In the video above, hear from Nancy Scott firsthand about finding the courage to travel after losing her husband, and how her early career as a flight attendant inspired her to see the world.
We caught up with 13-time traveler Nancy Scott of Newport Rhode Island, who graciously appeared in our recent Onward video. In it, Nancy shared a story that resonated with many of you, about taking her first solo journey to Bhutan and India, where she returned her late husband’s ashes back to the land of his birth. Nancy described that experience as bringing him “full circle.” But as it turned out, it was a full circle for her, too: an ending, a new beginning, and the continuation of a dream, all at once.
In 1965, when most of her classmates were looking at summer jobs as cashiers or ice cream scoopers, college junior Nancy (née Rolfs) got the chance of a lifetime: working as a stewardess-trainee for what was then billed as “the world’s most experienced airline,” Pan Am. Having just invested in a fleet of shiny new Boeing 747s, the all-American airline wanted new all-American girls to serve them. They chose six U.S. colleges (including Nancy’s school, Wheaton College) from which to recruit. “All the flight attendants then tended to be European,” said Nancy, “and they had a completely different attitude about the job.”
Despite the glamour attached to being a stewardess back then, Nancy’s attitude about her coveted job was not what you’d call over the moon. When she was invited back to Pan Am upon her graduation the following spring, she was about to pass. “I told my father, ‘I didn’t go to four years of college to become a flight attendant,’” she recalled. But her father had a different perspective. “There’s no better education than traveling the world, and understanding how other people live,” he told Nancy. “So do it.” And do it she did, flying for four years, then working on the ground in an administrative capacity for six more, for Pan Am, Eastern, and Northeastern.
Working for the airlines whetted Nancy’s appetite for discovery. “In those days,” she said, “The world wasn’t so flat. There were definitely cultural differences between Europe and Africa and the Far East and here. So for me, it was an eye-opening experience.” But as with many women of that era, Nancy’s travel dreams took a back seat to parenting after she married and had kids.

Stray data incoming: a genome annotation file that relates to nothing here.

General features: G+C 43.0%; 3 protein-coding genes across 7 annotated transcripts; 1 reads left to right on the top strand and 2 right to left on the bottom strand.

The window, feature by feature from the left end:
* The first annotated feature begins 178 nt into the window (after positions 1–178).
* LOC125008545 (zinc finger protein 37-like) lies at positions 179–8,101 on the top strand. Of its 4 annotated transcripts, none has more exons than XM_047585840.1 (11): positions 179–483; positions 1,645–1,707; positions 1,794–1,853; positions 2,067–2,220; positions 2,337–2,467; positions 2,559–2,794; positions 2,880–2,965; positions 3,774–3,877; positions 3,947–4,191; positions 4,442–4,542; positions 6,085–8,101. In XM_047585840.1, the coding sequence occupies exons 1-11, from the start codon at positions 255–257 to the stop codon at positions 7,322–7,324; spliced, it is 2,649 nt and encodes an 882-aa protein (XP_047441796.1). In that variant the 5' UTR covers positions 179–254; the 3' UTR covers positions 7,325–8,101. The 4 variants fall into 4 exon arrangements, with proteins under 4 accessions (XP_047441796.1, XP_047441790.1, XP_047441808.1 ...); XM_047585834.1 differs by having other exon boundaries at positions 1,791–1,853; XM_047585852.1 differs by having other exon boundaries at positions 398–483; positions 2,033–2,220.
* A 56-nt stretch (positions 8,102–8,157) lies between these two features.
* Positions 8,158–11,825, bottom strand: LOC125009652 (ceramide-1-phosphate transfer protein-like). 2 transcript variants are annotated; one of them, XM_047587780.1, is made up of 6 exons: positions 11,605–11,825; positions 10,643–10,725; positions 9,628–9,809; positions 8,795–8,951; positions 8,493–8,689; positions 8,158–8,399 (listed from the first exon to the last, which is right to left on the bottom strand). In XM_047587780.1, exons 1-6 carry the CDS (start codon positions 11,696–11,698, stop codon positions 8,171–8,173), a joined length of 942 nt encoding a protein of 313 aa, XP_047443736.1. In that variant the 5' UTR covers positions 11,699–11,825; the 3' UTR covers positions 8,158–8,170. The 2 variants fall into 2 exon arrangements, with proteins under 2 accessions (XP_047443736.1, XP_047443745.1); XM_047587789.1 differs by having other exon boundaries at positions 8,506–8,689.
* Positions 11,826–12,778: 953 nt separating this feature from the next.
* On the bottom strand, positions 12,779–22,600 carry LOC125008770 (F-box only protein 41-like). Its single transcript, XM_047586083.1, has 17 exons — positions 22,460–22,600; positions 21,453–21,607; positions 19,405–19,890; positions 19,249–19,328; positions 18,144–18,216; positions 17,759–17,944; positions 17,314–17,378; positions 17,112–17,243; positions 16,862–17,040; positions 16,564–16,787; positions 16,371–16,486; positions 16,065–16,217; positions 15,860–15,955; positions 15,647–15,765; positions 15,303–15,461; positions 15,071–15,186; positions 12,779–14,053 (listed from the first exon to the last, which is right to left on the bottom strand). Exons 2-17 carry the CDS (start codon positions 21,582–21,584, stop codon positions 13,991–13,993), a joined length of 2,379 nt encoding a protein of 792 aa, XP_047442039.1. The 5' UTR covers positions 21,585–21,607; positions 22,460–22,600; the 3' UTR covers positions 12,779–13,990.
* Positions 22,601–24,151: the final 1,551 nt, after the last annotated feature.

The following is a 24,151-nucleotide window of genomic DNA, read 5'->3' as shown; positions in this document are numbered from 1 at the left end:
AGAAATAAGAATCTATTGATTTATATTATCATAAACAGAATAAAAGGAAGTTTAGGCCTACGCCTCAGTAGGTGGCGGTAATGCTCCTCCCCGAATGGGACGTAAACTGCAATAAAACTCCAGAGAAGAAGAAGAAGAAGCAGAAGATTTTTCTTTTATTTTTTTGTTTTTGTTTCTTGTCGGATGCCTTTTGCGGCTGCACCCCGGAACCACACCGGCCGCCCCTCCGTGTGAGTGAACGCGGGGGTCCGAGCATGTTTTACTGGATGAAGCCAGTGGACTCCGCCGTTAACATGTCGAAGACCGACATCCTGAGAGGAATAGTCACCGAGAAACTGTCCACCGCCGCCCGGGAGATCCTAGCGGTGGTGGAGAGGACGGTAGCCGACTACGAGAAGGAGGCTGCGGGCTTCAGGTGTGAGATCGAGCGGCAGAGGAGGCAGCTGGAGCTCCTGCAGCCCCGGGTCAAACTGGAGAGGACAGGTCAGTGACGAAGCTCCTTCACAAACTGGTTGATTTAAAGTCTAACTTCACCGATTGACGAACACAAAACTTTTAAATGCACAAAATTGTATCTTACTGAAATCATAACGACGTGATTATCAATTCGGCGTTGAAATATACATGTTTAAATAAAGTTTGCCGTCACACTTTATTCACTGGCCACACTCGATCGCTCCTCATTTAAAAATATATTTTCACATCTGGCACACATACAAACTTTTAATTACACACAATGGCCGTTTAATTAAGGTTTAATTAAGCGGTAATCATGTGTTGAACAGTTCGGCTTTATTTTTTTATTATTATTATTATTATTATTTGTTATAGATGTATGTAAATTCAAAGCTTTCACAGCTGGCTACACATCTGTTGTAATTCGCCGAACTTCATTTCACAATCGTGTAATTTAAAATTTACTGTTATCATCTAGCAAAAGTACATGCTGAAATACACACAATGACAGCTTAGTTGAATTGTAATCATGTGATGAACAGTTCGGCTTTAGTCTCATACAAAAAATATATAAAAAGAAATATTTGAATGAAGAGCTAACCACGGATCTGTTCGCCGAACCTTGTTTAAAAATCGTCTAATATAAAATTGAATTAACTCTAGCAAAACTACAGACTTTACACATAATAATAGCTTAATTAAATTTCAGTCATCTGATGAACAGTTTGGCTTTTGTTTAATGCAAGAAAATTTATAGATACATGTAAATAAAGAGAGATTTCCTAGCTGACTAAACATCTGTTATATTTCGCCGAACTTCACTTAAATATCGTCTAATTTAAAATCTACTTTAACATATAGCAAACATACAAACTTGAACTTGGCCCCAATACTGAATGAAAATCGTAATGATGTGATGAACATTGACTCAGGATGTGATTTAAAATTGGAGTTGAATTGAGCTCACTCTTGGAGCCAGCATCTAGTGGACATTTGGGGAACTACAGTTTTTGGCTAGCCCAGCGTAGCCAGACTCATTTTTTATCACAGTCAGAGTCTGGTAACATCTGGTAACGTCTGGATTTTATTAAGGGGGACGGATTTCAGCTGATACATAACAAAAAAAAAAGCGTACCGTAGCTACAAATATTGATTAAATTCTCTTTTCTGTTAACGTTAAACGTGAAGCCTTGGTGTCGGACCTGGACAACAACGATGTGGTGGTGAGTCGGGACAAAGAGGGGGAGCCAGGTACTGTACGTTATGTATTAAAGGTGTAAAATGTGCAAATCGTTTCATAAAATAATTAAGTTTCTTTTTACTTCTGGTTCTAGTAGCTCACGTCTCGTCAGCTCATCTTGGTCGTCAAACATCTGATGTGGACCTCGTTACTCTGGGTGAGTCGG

Years later, she picked up where she left off with her second husband, Ronald Barr, an avid world traveler who had been born in India. “We were wonderful travelers together.” said Nancy, “We would plan the winter so we would do 2 trips back to back. You could be gone for almost 2 months, which got rid of the winter in New England.” As their wanderlust led them further and further off the beaten path, they began traveling with O.A.T. Nancy had sworn that “I’m never going to be one of those people who travels in a giant group, following the guide with the flag, and all that.” So it was another eye-opener when she found herself on O.A.T. trips with as few as six people. “That’s why I love O.A.T. so much. You don’t feel like you’re one of the herd.”
Nancy has many memories of her 13 trips—digging for tarantulas in Cambodia . . . the time Ronald (an accomplished sailor) piloted their small ship along the Mekong . . . getting caught in a snowstorm in Morocco’s Atlas Mountains . . . sharing dinner at the home of Orthodox Israeli Jews, and more. “Doing it on your own, those things would never happen. And doing it in a big group, those things would never happen.” But she cannot say which was the best adventure. “I honestly don’t have a favorite. I get home from every trip, and say, ‘That was my favorite trip.’”
After her husband Ronald died, Nancy was on the fence about traveling alone. Still, she wanted to bring Ronald’s ashes back to a place that had meaning to them both. Nancy had always dreamed of visiting Tiger’s Nest monastery in Bhutan. Her husband deeply admired many tenets of Buddhist philosophy. He had also been born in nearby India. So her path seemed clear. She booked O.A.T.’s Heart of India adventure with the Bhutan pre-trip extension.
Ronald’s ashes were scattered at a waterfall on the path to Tiger’s Nest, and in the Ganges River at Varanasi. “I brought one of the prayer flags from Tiger’s Nest back home, and put it in our garden. So I’d brought him full circle.” When asked how this affected her, Nancy mused that “I didn’t come home with this sudden feeling that I’m a different person. But I did come home with this sense that I’ve put him to rest in a place where he belonged, and I’ve also brought his spirit home with me. That trip made me realize he will be with me always, yet at the same time, it taught me that life is for the living. I wasn’t wallowing. I realized, ‘You can go on. You can continue to travel. You can have other people in your life.’”
Since then Nancy has taken two other solo adventures: Crossroads of the Adriatic, and Machu Picchu & the Galapagos, and added extensions to both of them. “Now, I’m having a good time by myself, and he would’ve been happy for me.” What’s next? “I’ve always wanted to do the Turquoise Coast in a gulet, so it will be Turkey’s Magical Hideways. And hopefully, also Sicily, maybe in 2022 or even late 2021. We’ll see,” she says, “But it’s gonna happen.”
Nancy will be making those journeys with a new special friend, and maybe a couple that she had introduced to O.A.T. as a Vacation Ambassador. So her full circle is ever widening.
Discover the spiritual pull of Varanasi and perhaps honor the memories of your own loved ones and ancestors during our Heart of India adventure.